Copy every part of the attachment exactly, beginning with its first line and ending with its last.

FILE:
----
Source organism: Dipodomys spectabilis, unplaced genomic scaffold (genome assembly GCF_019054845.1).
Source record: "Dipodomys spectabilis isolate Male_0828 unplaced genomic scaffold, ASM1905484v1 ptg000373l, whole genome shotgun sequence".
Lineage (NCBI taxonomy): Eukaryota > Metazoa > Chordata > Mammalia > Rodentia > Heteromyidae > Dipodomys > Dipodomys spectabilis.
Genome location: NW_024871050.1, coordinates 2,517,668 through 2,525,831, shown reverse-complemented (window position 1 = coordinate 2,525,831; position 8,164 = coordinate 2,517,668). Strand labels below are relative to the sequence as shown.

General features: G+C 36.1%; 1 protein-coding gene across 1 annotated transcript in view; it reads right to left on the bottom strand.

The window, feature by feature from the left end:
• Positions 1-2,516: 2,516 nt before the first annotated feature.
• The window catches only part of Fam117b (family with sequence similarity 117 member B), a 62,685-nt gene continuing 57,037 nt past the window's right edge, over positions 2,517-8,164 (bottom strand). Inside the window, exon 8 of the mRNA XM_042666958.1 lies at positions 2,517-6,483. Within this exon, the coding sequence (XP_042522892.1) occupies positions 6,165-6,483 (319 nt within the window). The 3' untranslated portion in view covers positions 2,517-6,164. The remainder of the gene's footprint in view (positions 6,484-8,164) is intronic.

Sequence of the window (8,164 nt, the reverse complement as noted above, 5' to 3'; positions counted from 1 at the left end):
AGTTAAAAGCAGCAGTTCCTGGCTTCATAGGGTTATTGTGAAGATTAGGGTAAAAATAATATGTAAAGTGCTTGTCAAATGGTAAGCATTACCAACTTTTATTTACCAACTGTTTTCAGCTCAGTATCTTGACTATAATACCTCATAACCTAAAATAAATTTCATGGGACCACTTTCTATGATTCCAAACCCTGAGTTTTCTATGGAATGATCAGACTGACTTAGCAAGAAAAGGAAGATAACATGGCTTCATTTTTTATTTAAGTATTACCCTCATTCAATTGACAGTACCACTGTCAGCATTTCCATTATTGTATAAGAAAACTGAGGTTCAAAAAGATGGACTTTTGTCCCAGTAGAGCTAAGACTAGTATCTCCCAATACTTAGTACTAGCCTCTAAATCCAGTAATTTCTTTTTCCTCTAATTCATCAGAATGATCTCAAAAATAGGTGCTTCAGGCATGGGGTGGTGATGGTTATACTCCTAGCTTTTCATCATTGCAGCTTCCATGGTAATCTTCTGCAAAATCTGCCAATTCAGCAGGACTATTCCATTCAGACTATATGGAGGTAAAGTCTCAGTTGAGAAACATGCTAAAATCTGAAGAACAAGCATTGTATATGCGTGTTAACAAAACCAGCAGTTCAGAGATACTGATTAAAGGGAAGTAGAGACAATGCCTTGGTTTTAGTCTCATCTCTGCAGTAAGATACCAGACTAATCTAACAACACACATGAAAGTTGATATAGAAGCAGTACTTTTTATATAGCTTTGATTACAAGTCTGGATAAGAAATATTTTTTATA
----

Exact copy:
Source organism: Dipodomys spectabilis, unplaced genomic scaffold (genome assembly GCF_019054845.1).
Source record: "Dipodomys spectabilis isolate Male_0828 unplaced genomic scaffold, ASM1905484v1 ptg000373l, whole genome shotgun sequence".
Lineage (NCBI taxonomy): Eukaryota > Metazoa > Chordata > Mammalia > Rodentia > Heteromyidae > Dipodomys > Dipodomys spectabilis.
Genome location: NW_024871050.1, coordinates 2,517,668 through 2,525,831, shown reverse-complemented (window position 1 = coordinate 2,525,831; position 8,164 = coordinate 2,517,668). Strand labels below are relative to the sequence as shown.

General features: G+C 36.1%; 1 protein-coding gene across 1 annotated transcript in view; it reads right to left on the bottom strand.

The window, feature by feature from the left end:
• Positions 1-2,516: 2,516 nt before the first annotated feature.
• The window catches only part of Fam117b (family with sequence similarity 117 member B), a 62,685-nt gene continuing 57,037 nt past the window's right edge, over positions 2,517-8,164 (bottom strand). Inside the window, exon 8 of the mRNA XM_042666958.1 lies at positions 2,517-6,483. Within this exon, the coding sequence (XP_042522892.1) occupies positions 6,165-6,483 (319 nt within the window). The 3' untranslated portion in view covers positions 2,517-6,164. The remainder of the gene's footprint in view (positions 6,484-8,164) is intronic.

Sequence of the window (8,164 nt, the reverse complement as noted above, 5' to 3'; positions counted from 1 at the left end):
AGTTAAAAGCAGCAGTTCCTGGCTTCATAGGGTTATTGTGAAGATTAGGGTAAAAATAATATGTAAAGTGCTTGTCAAATGGTAAGCATTACCAACTTTTATTTACCAACTGTTTTCAGCTCAGTATCTTGACTATAATACCTCATAACCTAAAATAAATTTCATGGGACCACTTTCTATGATTCCAAACCCTGAGTTTTCTATGGAATGATCAGACTGACTTAGCAAGAAAAGGAAGATAACATGGCTTCATTTTTTATTTAAGTATTACCCTCATTCAATTGACAGTACCACTGTCAGCATTTCCATTATTGTATAAGAAAACTGAGGTTCAAAAAGATGGACTTTTGTCCCAGTAGAGCTAAGACTAGTATCTCCCAATACTTAGTACTAGCCTCTAAATCCAGTAATTTCTTTTTCCTCTAATTCATCAGAATGATCTCAAAAATAGGTGCTTCAGGCATGGGGTGGTGATGGTTATACTCCTAGCTTTTCATCATTGCAGCTTCCATGGTAATCTTCTGCAAAATCTGCCAATTCAGCAGGACTATTCCATTCAGACTATATGGAGGTAAAGTCTCAGTTGAGAAACATGCTAAAATCTGAAGAACAAGCATTGTATATGCGTGTTAACAAAACCAGCAGTTCAGAGATACTGATTAAAGGGAAGTAGAGACAATGCCTTGGTTTTAGTCTCATCTCTGCAGTAAGATACCAGACTAATCTAACAACACACATGAAAGTTGATATAGAAGCAGTACTTTTTATATAGCTTTGATTACAAGTCTGGATAAGAAATATTTTTTATA